Music director Grant Harville (below) agreed to a Q&A with The Ear:

Grant Harville conducting 2

Can you briefly introduce yourself to readers?

I received my doctorate at the UW-Madison School of Music. This is my fourth Madison Savoyards production, and my fifth Gilbert and Sullivan show overall. I’m currently the Music Director and conductor for the Idaho State-Civic Symphony, and I teach at Idaho State University. But my ties to Madison go back a good 20 years now, and The Savoyards have been a rewarding way to stay active during the summer.

How does “Princess Ida” fit into the overall work of Gilbert and Sullivan, especially compared to such famous works as “The Pirates of Penzance,” “The Mikado” and “HMS Pinafore”? What does it share with the others and what separates it from them?

It’s a testament to the astonishing success of Gilbert and Sullivan’s collaboration that “Ida” was considered a failure, running for a “mere” 246 performances.

A lot of the characteristics found in their other projects are present here: punny, silly, clever, occasionally slapstick humor; ridiculous, buffoonish characters; and a lifetime’s worth of good tunes. Some of my favorites from “Ida” are “Gently, Gently,” “I Am a Maiden” and “The World Is But a Broken Toy.” (You can hear the opening of “Princess Ida” in a YouTube video at the bottom.)

Sullivan is — and was in his own day — criticized for writing music that was “beneath him,” but I’ve never found that criticism fair. The melodies are perfectly constructed and brilliantly apt text settings; and there are plenty of traps for the company that underestimates the complexities of these scores.

G&S had a formula, to be sure, but there’s enough generic music out there for us to recognize that this is better than that.  There’s a reason the duo has found a permanent place in the repertory while countless other works have gone by the wayside.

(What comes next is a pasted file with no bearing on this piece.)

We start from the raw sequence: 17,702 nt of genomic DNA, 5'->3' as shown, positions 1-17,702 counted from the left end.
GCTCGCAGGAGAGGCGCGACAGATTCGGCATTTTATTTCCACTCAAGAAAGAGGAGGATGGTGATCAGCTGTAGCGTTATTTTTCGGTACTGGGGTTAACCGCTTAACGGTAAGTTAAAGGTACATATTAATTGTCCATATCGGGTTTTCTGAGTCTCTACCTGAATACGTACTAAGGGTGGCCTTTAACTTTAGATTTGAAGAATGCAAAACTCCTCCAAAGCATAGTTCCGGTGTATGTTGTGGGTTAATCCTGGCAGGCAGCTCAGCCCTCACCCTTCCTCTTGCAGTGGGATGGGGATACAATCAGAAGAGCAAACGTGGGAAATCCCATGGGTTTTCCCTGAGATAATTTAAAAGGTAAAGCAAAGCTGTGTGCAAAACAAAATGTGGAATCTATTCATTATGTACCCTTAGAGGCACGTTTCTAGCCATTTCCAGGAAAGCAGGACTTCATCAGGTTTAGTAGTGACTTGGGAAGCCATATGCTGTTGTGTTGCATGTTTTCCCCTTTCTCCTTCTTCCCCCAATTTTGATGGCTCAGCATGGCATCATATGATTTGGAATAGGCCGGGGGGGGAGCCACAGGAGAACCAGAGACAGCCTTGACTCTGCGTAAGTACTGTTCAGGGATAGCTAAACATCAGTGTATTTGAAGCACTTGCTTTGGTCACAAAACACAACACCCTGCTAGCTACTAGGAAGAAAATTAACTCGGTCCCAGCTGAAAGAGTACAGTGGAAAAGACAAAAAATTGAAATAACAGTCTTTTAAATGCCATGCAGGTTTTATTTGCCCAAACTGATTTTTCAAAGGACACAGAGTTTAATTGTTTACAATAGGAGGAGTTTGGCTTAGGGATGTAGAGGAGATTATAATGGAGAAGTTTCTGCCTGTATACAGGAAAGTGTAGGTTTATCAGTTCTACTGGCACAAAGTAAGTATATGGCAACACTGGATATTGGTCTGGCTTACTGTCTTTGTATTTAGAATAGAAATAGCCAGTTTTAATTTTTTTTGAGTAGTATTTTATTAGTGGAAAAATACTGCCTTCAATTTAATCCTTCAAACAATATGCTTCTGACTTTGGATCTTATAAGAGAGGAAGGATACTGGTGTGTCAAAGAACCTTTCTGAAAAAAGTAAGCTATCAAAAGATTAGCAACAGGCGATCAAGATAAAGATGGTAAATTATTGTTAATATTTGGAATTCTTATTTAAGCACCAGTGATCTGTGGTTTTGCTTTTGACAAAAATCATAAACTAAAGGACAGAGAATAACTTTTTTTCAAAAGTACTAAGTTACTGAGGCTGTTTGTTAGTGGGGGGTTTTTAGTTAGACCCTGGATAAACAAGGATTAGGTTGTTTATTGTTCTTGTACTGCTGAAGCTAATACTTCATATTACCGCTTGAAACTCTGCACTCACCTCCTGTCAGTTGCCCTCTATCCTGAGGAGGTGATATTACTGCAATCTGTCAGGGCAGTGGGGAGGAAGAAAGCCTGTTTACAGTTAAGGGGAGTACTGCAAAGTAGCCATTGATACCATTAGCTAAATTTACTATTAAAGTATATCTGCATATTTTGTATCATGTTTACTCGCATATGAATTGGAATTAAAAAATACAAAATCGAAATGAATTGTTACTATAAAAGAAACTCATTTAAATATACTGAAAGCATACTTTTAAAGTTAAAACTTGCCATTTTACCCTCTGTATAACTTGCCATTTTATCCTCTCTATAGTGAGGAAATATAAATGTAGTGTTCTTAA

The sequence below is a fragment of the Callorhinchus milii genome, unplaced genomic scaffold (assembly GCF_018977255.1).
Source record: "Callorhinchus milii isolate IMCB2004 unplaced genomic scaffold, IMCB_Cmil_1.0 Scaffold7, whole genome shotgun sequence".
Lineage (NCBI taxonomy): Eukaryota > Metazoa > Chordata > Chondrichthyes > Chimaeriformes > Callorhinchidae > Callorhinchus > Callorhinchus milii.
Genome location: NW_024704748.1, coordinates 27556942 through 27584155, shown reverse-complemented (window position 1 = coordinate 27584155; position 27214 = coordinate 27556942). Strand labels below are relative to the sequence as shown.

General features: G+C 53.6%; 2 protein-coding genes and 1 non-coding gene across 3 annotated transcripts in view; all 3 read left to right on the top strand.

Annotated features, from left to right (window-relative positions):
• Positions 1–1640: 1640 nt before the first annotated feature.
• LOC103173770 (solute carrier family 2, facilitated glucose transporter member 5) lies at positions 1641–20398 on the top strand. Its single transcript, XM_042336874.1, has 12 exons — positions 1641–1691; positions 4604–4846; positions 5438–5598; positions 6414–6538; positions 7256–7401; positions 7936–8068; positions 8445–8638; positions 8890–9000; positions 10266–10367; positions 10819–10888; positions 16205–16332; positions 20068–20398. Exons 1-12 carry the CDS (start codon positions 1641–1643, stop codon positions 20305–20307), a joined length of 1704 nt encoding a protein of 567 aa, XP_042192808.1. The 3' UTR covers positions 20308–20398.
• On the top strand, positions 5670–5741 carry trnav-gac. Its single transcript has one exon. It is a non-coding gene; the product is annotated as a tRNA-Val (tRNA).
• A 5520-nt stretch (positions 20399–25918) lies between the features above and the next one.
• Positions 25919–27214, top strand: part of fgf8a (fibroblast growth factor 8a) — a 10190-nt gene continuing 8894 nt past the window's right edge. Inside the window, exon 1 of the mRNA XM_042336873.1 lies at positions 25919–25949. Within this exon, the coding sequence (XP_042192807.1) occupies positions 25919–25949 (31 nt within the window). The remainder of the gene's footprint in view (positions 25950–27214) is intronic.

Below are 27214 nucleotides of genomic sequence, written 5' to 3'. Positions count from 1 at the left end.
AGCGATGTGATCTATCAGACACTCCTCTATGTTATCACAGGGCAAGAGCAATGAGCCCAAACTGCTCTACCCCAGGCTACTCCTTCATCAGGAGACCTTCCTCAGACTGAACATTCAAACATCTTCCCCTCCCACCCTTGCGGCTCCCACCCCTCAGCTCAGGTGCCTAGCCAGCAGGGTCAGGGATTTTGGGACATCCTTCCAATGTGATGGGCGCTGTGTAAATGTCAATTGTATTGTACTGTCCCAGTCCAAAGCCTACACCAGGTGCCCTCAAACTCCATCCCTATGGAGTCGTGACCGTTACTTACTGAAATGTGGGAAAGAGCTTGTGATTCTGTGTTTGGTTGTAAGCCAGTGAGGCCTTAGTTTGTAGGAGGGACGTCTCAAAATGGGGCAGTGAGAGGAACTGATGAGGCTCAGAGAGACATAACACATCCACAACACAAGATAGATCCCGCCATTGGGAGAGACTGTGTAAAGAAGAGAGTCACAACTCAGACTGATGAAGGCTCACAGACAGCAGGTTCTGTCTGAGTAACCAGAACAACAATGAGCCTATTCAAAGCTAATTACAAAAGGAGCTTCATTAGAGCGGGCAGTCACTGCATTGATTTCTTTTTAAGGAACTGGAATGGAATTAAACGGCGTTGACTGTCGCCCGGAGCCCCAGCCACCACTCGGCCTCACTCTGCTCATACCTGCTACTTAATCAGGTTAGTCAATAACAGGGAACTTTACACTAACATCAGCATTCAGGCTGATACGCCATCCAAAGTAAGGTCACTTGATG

What do you find so appealing about the stream of William Gilbert and Arthur Sullivan (below)? Do you find any relevance in “Princess Ida” to society and politics today? Can you elaborate?

I think what keeps bringing me back as a music director is how much I fall in love with the music each summer.  No matter how good the drama is, or how funny the dialogue is, it’s the music that attracts me.

Because of its parody of feminism, “Ida” is perhaps more controversial than others of the operas. The parody that today’s audiences will recognize most readily is probably Lady Blanche, a university professor whose thinking has become so abstract that it no longer makes any sense.

Gilbert and Sullivan

What would you like the public to know about this particular production -– the cast, the musicians, the sets and costumes, whatever?

The Madison Savoyards expects, though certainly doesn’t require, a very high level of familiarity from some of its audience — to the degree that if a few words are transposed in the dialogue, there are people who will notice.  (Not that such familiarity is required; G&S is extremely accessible.)

Because the company is dedicated to this repertoire, they devote all their resources to making the productions as polished as possible. That means beautiful sets and costumes, full orchestra accompaniment, outstanding staff support.

I’m proud of our cast and crew; they make a remarkable commitment to be in the show, and I think audiences will see it manifested on stage.

 

 

 

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1 Comment »

  1. A slight correction – The 3:00 pm shows are Sunday matinees, while the Saturday shows take place at 7:30 pm.

    Comment by Sarah M. — July 25, 2014 @ 10:48 am